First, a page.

Wilson Post Blogs
The amazing, versatile fluke
Hot weather, cold weather, clear water, stained water, I don’t care. The fluke can produce when other baits do not and they will catch an amazing variety of fish species. The fluke is a specially designed type of soft plastic worm. There is a variety of ways to fish it. I prefer just a four or five-ought hook and no weight.
The fluke can be used in shallow or deep water and when properly rigged is about as weedless as you can get a lure. It is primarily a bass and stripers (rockfish) lure. The fluke is simple to fish. Just cast, let settle, twitch and let settle again. Being so weedless, they are superb for fishing in heavy cover. My favorite tactic is to cast into shallow water and let settle until out of sight, then twitch it and bring it back to the surface and repeat. Most of the strikes come just as it settles out of sight. Often in shallow water, when fish are feeding tight on the bank, the strike comes the minute the fluke hits the water.
One day, on Old Hickory, with a witness, I cast a little long and the fluke actually hit on top a rock at the water’s edge. A small bass, about 10-inches long, came out of the water and hit the fluke on top the rock. I like to skip it back under overhanging tree limbs. It is like skipping a flat rock.
In one morning, I caught a catfish, a crappie, a black perch, a bluegill and several bass on one fluke. Another day, fishing standing timber and heavy brush, my partner and I put 53 bass in the boat with 30 over five pounds using just flukes
Another day, on Center Hill, the spotted or Kentucky bass were up tight on the timber. I have no idea how many bass we caught but it was several and that is just an estimate. It seemed we caught fish on just about every log or stick. Sometimes we caught four or five off one log.
I even caught a sauger caught on a fluke one day on Old Hickory.
Then, there was the blistering hot day in AL. Temperatures were well over 100 degrees in the front of the boat. We wore our arms out throwing big, deep running crankbaits and heavy weighted worms. We assumed the fish would be deep. In an effort to rest my arm, I tied on a fluke, cast it up tight on the bank and that started it. The first fish was over seven pounds and I got a suntan, too.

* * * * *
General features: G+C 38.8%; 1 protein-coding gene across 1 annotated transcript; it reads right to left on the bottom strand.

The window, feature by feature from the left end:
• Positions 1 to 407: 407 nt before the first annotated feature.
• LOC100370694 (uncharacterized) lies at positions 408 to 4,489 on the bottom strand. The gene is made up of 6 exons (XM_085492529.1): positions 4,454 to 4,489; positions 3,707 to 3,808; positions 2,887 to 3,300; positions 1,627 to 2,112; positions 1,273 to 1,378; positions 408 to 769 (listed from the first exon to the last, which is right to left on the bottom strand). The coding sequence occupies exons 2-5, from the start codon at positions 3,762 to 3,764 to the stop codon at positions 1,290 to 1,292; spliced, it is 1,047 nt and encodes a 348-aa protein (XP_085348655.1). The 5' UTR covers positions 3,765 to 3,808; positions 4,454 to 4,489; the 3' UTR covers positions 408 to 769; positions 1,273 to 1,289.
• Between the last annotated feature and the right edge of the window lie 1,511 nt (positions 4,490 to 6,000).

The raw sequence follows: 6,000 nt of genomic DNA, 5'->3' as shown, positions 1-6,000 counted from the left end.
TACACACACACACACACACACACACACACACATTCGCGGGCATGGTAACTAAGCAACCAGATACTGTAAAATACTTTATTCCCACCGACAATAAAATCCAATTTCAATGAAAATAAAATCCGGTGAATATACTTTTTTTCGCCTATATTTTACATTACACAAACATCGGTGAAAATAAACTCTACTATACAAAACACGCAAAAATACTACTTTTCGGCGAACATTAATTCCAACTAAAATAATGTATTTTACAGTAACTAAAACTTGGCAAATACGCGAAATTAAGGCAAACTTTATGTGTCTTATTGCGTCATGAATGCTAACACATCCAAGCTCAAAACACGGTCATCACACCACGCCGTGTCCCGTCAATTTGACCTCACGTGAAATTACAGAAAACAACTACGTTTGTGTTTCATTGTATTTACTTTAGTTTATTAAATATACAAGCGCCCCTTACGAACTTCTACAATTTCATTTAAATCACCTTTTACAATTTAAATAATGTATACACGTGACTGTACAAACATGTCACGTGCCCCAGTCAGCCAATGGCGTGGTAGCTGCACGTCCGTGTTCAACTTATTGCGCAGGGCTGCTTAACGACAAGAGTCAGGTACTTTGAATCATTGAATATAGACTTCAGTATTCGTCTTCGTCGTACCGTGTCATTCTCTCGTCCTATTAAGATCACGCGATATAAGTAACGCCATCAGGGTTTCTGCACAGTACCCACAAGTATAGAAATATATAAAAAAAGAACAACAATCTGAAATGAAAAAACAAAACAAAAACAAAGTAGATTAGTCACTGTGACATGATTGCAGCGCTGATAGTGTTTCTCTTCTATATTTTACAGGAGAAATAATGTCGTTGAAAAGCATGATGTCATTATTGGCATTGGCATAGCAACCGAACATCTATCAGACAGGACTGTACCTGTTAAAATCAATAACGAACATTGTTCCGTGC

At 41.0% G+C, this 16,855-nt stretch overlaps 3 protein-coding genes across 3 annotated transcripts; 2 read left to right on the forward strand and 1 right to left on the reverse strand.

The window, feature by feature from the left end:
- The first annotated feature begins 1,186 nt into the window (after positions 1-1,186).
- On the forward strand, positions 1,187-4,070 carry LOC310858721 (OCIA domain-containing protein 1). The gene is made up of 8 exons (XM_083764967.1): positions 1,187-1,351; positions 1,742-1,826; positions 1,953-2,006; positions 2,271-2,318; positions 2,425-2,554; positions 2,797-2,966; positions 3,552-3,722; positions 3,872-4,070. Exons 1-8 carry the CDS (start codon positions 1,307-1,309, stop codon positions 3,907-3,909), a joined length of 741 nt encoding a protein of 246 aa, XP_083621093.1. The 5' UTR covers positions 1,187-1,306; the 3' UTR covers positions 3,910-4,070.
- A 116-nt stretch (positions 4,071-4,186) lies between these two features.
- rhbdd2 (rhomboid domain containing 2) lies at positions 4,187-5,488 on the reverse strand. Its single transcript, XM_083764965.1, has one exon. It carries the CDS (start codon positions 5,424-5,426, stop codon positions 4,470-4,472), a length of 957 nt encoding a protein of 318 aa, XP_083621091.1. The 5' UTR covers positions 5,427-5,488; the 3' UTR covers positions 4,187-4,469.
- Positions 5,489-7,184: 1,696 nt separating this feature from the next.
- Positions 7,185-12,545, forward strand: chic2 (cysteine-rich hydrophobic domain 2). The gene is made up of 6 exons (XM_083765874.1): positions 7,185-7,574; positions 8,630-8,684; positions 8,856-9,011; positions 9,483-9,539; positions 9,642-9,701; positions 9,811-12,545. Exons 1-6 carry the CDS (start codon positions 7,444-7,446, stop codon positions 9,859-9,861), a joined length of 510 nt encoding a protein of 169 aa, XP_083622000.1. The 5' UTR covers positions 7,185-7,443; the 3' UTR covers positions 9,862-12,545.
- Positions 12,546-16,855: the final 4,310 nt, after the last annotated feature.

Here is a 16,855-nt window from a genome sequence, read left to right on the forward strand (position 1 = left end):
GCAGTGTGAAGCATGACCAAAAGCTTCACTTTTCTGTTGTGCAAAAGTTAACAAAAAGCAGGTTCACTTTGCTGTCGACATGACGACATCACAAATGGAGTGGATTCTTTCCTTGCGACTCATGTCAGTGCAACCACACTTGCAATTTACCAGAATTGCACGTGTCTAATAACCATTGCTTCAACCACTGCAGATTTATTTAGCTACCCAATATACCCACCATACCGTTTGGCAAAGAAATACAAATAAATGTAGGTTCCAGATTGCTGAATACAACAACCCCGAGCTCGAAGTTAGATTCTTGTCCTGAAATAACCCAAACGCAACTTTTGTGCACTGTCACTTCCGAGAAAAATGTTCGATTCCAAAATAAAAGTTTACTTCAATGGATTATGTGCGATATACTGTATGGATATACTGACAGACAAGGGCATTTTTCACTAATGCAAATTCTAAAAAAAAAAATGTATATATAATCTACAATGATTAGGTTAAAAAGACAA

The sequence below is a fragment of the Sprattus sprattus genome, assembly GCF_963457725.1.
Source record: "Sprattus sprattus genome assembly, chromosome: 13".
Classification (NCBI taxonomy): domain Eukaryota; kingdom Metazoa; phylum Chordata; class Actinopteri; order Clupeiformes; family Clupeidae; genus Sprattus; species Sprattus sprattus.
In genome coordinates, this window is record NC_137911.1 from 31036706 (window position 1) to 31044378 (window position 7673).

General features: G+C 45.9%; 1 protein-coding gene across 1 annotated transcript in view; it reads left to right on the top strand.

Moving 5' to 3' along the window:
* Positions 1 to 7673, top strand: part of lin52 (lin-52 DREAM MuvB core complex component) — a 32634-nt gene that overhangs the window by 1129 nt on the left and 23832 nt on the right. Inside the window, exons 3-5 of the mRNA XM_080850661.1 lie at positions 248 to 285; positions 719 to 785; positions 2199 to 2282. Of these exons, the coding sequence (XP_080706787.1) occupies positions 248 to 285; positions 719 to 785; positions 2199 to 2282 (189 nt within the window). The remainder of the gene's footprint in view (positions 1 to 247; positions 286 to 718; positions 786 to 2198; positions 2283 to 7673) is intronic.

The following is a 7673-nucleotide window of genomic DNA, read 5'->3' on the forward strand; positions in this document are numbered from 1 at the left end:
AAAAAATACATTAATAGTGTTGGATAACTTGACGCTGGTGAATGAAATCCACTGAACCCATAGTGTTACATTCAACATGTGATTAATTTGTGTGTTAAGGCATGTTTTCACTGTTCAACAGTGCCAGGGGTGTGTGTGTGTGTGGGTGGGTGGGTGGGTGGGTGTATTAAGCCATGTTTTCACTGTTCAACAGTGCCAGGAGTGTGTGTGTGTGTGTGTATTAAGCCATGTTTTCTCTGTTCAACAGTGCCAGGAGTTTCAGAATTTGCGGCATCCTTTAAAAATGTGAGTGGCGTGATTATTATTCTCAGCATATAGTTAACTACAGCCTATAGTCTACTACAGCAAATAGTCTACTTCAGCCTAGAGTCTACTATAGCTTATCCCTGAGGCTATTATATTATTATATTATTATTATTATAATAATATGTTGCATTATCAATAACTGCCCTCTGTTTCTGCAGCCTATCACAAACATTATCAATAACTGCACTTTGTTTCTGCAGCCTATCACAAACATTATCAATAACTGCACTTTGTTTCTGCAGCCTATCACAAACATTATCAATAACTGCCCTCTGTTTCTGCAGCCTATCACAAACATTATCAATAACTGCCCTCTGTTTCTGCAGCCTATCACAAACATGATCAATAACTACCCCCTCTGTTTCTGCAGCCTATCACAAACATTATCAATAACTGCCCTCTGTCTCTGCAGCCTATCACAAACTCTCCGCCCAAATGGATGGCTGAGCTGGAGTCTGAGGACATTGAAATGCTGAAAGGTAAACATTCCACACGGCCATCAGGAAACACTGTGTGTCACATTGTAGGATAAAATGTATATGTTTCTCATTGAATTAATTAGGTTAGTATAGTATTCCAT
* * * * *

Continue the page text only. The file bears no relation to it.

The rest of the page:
I recall a morning on Percy Priest we found the stripers (rockfish) in schools of shad. We would cast into the middle of the school and with one twitch or two, the fish hammered it. I know we caught at least a dozen before our arms gave out. I recall doing the same thing with hybrids. Before my arm quit working, I would actually fish for those striped buzzards.
Bass in moss or heavy grass are especially vulnerable to the fluke. You can cast right into the weeds or moss and just work it out. It can get exciting when the bass go over three pounds.
I prefer using a medium to heavy action spinning rod with a 10-15 pound line. I have seldom had my line broken when the drag is adjusted right. The spinning rod gives me good distance and accuracy and plenty of backbone and does not hurt my left wrist.
It takes a little practice to understand how to fish the fluke. You have to be able to read the strike to know when and how to set the hook.
Sometimes I let them run a little and other times I set it immediately. On an aggressive strike, just set it and start reeling. However, when a fish just slowly sucks it in, I prefer to let them run a little. I just let them turn, start away, then, I sock it to them. It pays to be a line watcher.
As for color, I use white 99% of the time. I am sure several other colors would work well. I just seem to have the best luck with white. Just experiment a little and see what works for you.
As it keeps getting hotter, try the fluke early in the morning and late in the evening up tight and watch for fish in the jumps.